An interesting mechanic to the game is the Arwing's ability to lose a wing if too much damage is taken on. In normal mode this means several crashes with solid objects, but in expert mode a single collision will rip a wing clean off. Flying ability is slightly hindered but the main issue is that lasers are reduced to single and cannot be upgraded until the wing is repaired.
As well as simply surviving players can aim to gain medals on each level. Defeating enemies earns you hit points, and group kills or defeating special enemies can earn you bigger bonuses. Each level has a score target to reach that awards a medal for hitting it. In addition your three allies must survive the level, which can be a little tricky as they often get into trouble and require saving. As well as bragging rights you can unlock extra stuff by earning medals.
There is also a training mode for players to practice in. This mode is limited to the Arwing and has one course, which is filled with obstacles to avoid and rings to fly through, ending in an all range mode area which pours in infinite enemies to practice shooting.
Star Fox 64 supports up to four players in local split screen multiplayer. Players are unable to choose their character but are assigned a pilot based on their player number. Player one gets Fox, two has Falco, three is given Peppy and four takes Slippy. However, there are no performance differences between the pilots so the difference is purely cosmetic.
Multiplayer games are all done in all range mode and stages wrap around, meaning that if a player flies off the field on one side they will appear on the other side. There are three arenas based around Corneria, Katina and Sector Z, although you will only be able to choose between two of these depending on the game mode being used.
At first only the Arwing is available for use. It bears the same characteristics as its single player counterpart, except that it cannot obtain hyper lasers and wing repairs do not exist. By collecting the medal on Venom in the normal main game players can opt to pilot the Landmaster tank. Again, the tank is the same as the single player version, except this version can obtain twin lasers. Also, unlike the single player this tank does not take damage by running into structures. The final option is opened by getting the medal on Venom in expert mode and allows a player to run around on foot. This option is not present in the single player. On foot players cannot lock on to other players and must rely on rapid firing the laser, grabbing aerial powerups is more tricky and their shielding is much lower. However, they are the only unit type to be able to stand still and their size makes them very difficult to spot. Note that in the Sector Z stage only the arwing is available due to the lack of ground.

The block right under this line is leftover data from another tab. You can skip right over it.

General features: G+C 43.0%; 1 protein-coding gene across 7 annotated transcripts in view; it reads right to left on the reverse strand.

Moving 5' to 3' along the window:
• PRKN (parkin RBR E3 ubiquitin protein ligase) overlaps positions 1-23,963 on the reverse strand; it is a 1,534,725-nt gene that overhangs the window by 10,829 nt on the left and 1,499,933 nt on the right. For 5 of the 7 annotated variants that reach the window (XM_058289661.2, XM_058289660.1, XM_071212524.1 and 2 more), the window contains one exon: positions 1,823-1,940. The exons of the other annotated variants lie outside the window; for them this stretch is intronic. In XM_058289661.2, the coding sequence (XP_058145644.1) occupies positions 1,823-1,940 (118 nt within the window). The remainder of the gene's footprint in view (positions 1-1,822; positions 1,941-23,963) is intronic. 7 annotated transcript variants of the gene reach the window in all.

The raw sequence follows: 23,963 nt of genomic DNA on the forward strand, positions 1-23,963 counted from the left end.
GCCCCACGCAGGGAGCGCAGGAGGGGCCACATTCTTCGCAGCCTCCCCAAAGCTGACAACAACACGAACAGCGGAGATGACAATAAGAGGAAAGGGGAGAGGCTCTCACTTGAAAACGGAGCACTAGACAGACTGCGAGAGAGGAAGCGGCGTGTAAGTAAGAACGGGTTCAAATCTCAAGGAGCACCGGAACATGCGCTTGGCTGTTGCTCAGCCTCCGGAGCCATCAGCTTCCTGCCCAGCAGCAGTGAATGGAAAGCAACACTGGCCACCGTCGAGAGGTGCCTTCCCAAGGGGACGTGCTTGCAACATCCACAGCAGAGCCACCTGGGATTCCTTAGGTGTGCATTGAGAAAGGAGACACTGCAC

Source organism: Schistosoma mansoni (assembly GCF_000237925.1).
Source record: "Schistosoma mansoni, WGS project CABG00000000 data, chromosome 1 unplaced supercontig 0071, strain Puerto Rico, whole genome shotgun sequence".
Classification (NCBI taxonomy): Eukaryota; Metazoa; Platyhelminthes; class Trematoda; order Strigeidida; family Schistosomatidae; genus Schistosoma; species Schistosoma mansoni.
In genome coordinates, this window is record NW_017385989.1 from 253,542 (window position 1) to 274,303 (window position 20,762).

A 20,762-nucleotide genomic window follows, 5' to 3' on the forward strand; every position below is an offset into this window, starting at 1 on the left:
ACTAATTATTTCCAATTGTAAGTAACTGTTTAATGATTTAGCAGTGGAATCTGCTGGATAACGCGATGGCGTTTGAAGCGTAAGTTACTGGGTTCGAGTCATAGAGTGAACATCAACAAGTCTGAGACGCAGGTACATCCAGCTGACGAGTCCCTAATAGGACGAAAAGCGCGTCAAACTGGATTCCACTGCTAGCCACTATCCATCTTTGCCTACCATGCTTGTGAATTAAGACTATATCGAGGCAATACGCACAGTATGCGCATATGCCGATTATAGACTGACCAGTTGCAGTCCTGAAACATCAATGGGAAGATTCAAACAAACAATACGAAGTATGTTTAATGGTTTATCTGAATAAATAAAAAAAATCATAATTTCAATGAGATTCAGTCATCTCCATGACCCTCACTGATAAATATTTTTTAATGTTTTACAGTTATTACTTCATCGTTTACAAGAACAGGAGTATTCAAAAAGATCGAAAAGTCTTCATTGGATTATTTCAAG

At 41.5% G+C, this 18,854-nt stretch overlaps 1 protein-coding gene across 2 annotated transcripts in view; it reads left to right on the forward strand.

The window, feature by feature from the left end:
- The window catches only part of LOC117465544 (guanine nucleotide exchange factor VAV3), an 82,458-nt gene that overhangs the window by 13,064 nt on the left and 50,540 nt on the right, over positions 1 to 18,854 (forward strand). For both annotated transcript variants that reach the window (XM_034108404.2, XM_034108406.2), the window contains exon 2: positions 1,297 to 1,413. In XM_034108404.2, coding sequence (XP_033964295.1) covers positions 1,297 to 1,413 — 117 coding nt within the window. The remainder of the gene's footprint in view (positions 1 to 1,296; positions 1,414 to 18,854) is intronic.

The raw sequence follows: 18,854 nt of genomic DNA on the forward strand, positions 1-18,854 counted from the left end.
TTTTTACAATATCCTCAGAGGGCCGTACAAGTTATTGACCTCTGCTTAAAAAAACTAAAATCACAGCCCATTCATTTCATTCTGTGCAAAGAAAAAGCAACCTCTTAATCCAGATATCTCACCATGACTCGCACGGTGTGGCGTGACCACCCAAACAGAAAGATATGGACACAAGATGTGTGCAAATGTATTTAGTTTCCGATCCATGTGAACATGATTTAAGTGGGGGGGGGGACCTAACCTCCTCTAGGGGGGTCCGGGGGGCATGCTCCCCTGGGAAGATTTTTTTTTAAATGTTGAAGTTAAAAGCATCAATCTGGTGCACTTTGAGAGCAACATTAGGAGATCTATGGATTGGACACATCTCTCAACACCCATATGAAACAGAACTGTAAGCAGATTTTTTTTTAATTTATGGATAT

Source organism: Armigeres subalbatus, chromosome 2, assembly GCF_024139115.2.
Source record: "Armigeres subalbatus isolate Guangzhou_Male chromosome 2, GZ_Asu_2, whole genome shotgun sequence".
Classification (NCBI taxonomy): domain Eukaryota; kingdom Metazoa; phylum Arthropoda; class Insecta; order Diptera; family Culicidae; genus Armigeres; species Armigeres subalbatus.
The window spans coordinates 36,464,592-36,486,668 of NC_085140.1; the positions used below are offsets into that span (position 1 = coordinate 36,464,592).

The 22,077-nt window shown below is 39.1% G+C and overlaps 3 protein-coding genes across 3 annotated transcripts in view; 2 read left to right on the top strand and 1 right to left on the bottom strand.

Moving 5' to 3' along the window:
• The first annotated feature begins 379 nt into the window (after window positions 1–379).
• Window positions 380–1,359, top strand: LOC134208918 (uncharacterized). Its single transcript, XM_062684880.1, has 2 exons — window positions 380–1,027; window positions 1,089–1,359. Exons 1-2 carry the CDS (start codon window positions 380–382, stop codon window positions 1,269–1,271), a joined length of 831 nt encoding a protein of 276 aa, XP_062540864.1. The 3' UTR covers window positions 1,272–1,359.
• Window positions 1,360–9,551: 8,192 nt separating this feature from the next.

During play they will be one twin laser and one bomb powerup to grab. Once picked up these powerups will only reappear when they are either used or the player carrying them is shot down.
There are three game modes. Standard deathmatch sees players competing to score points by shooting each other down within a time limit. Survival gives each player a number of lives and ends when only one player remains. Time attack puts a number of basic computer controlled enemy ships in (based on the ones that appear in the single player Katina stage), and the goal is to score the most points by shooting these down in the time limit.
- Andrew Oikonny
- Bill Grey
- Falco Lombardi
- Fox McCloud
- General Pepper
- Katt Monroe
- Leon Powalski
- Peppy Hare
- Pigma Dengar
- R0B 64
- Slippy Toad
- Wolf O'Donnell
Star Fox 64 was met with high marks from many of the review critics that would play the title. All reviews documented on Neoseeker have a minimum of 80% or equivalent attached to them, with the highest grade being 9.4/10 (or 94%). The user review average score also hovers just above 4/5 (or 80%), solidating its position as a strong title for the Nintendo 64 era.
Critics are quick to praise the game's technological prowess, as the first game to make use of the rumble pak accessory, which would eventually become a standard feature for later generations. They also remark upon the extensive use of voice work in the game, which is considered a worthwhile accomplishment for a cartridge based title.
Certain gameplay elements are also commonly raised as good points for the title. The compliexity of level progression is one such aspect, as reviewers praise the multiple paths taken through many of the stages. In addition the alternate exits for various stages is also given praise, cited as a more interesting alternative to the standard 'choose your difficulty' approach of many other titles.
However, the game does not escape criticism entirely. Star Fox 64 is often berated for its short gameplay length. Even with all 15 planets/areas to explore it likely will not take a player longer than a few hours to see everything, causing the game to fall back on the high score setup to entice gamers back. For all the praise the voice work gets, the music itself is often slated as failing to live up to the voicework.